2016 Short Film Competition

Film Fest logo. A blue handy man leaning forward holds a green video camera. The wheel of his wheelchair forms the C in the phrase Cinema Touching Disability.

November 4-5, 2016
Alamo Drafthouse Village

2700 West Anderson Lane, Austin TX, 78757 (map)

Documentary Division

Shot underwater, a trio of scuba divers swims above a reef formation. One of the divers adjusts the equipment of another, who has no arms or legs.1st Place & Audience Favorite: Beneath the Surface (dir. Frederick Kroetsch)
Daniel Ennett attempts to become the first scuba certified quadruple amputee. And then the sharks show up.

2nd Place: SKY (dir. Loes Janssen)
Sky is nine years old and has a significant hearing impairment. He tries hard to participate in his class which is full of good hearing children, but often he feels powerless and misunderstood. He thinks the outsiders don’t understand him, but does he understand them? In this short documentary we observe Sky during and after school time as he tries to maintain grip on his environment.

3rd Place: Being Seen (dir. Paul Zehrer)
Being Seen explores the poorly understood subculture of people living with "developmental disabilities." These individuals' candid and articulate self-awareness quickly shatter preconceptions of who they are and how they think about themselves and the world — leaving us with existential questions about the meaning of "disabled" and "normal”. Rather than defining themselves by their diagnosis, individuals (young and old) strive to create meaning, meet adversity, and dream of their futures. Bay Area filmmakers, Paul Zehrer and Chikara Motomura, spent over three years following individuals living with developmental disabilities throughout the Bay Area. View trailer and learn more about Being Seen at www.beingseenmovie.com.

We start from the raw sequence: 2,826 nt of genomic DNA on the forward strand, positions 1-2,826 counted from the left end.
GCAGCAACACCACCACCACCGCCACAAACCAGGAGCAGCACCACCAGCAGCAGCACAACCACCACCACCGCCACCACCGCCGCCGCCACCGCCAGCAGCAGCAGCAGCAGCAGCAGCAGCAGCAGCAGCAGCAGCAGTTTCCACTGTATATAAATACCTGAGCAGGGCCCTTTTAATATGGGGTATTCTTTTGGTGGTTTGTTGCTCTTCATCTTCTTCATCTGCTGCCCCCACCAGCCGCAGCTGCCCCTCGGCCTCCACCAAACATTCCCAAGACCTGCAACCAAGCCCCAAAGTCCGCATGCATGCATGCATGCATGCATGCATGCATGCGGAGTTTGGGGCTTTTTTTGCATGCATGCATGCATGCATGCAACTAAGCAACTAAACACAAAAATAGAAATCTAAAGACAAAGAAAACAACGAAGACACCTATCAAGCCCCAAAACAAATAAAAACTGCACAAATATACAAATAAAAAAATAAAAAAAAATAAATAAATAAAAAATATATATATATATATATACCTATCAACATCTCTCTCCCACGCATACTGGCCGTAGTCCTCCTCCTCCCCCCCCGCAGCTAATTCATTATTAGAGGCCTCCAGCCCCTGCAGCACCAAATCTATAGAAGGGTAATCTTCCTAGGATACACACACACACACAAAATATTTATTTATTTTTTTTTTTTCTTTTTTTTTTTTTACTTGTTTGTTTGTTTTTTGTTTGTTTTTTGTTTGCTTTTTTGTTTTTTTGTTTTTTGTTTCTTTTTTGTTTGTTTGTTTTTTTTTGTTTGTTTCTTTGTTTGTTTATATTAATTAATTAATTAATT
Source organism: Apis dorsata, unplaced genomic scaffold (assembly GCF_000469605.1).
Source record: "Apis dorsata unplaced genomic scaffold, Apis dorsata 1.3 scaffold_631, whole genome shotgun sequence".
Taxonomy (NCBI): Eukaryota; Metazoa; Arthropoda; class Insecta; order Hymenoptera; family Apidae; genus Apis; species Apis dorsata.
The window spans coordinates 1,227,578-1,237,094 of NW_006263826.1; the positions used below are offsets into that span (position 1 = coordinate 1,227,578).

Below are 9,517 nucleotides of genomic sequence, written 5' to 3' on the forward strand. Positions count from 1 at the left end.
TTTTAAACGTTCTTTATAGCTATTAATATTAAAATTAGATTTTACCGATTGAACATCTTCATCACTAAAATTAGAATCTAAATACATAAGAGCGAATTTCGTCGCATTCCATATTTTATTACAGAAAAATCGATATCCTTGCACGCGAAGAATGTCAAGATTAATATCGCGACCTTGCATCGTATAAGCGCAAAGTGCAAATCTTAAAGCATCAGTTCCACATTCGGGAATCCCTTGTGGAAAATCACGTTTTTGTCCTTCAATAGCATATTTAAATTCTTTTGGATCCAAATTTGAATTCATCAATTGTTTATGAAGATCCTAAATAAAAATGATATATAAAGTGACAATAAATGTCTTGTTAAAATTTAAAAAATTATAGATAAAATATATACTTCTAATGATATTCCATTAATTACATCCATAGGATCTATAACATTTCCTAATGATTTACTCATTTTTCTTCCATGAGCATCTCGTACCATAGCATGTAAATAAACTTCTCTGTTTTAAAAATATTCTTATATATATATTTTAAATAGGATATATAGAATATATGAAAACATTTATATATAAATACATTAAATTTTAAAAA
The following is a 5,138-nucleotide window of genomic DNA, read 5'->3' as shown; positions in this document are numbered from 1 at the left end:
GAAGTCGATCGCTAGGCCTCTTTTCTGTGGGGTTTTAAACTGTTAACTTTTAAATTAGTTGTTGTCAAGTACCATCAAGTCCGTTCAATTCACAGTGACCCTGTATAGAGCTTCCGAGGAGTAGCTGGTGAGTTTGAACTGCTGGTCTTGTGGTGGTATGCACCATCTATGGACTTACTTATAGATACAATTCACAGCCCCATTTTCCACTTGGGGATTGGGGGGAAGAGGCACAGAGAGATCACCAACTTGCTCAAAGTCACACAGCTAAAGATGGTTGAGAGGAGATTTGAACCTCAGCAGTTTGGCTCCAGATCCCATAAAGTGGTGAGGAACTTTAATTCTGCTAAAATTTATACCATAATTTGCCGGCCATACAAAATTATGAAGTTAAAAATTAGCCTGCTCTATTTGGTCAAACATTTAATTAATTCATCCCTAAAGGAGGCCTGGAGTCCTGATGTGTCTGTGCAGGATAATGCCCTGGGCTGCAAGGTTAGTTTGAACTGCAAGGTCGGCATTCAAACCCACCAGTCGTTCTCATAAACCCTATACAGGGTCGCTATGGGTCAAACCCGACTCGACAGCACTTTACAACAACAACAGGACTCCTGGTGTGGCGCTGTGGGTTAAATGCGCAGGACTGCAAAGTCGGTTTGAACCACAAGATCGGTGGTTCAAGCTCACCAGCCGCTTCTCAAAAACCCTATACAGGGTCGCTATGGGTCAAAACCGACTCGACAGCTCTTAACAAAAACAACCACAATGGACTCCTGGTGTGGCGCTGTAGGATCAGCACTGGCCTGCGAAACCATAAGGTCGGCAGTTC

One Handed Hero (dir. Lina De Jesus)
TuKo loves video games and plays them well, even though he was born with just one hand.

Program 4 (dir. Brianna Pressey)
This film chronicles the subjective experience of people adapting to life with cochlear implants. The implant provides a unique opportunity for people with hearing impairments to regain the sense of sound. The sound, however, is completely different from the way that typical humans hear, creating an entirely different experience and an often challenging adaptation process. Through the eyes of three different people at three different stages of life, alongside several experts in the field, we get a unique snapshot at this remarkable transition.

Rosarno Self Portraits (dir. Andrea Nevi)
Six young men and women from Rosarno (Italy) talk about their daily life in a place around town which best represents them. A park, a square, their school gym, the countryside, their backyard and social networks all contribute to draw a physical and virtual map of town – a space collecting life stories, crisscrossed by roads and relationships and dotted by buildings and feelings. Despite their physical and mental disabilities and the complex social fabric of this beautiful part of Calabria (Southern Italy) on the Mediterranean Sea, these young men and women tell their powerful story to the camera with a serene mind. After independently choosing its contents and setting, they are thus both actors and co-authors.

What Makes You Tic? (dir. Josie Sevilla)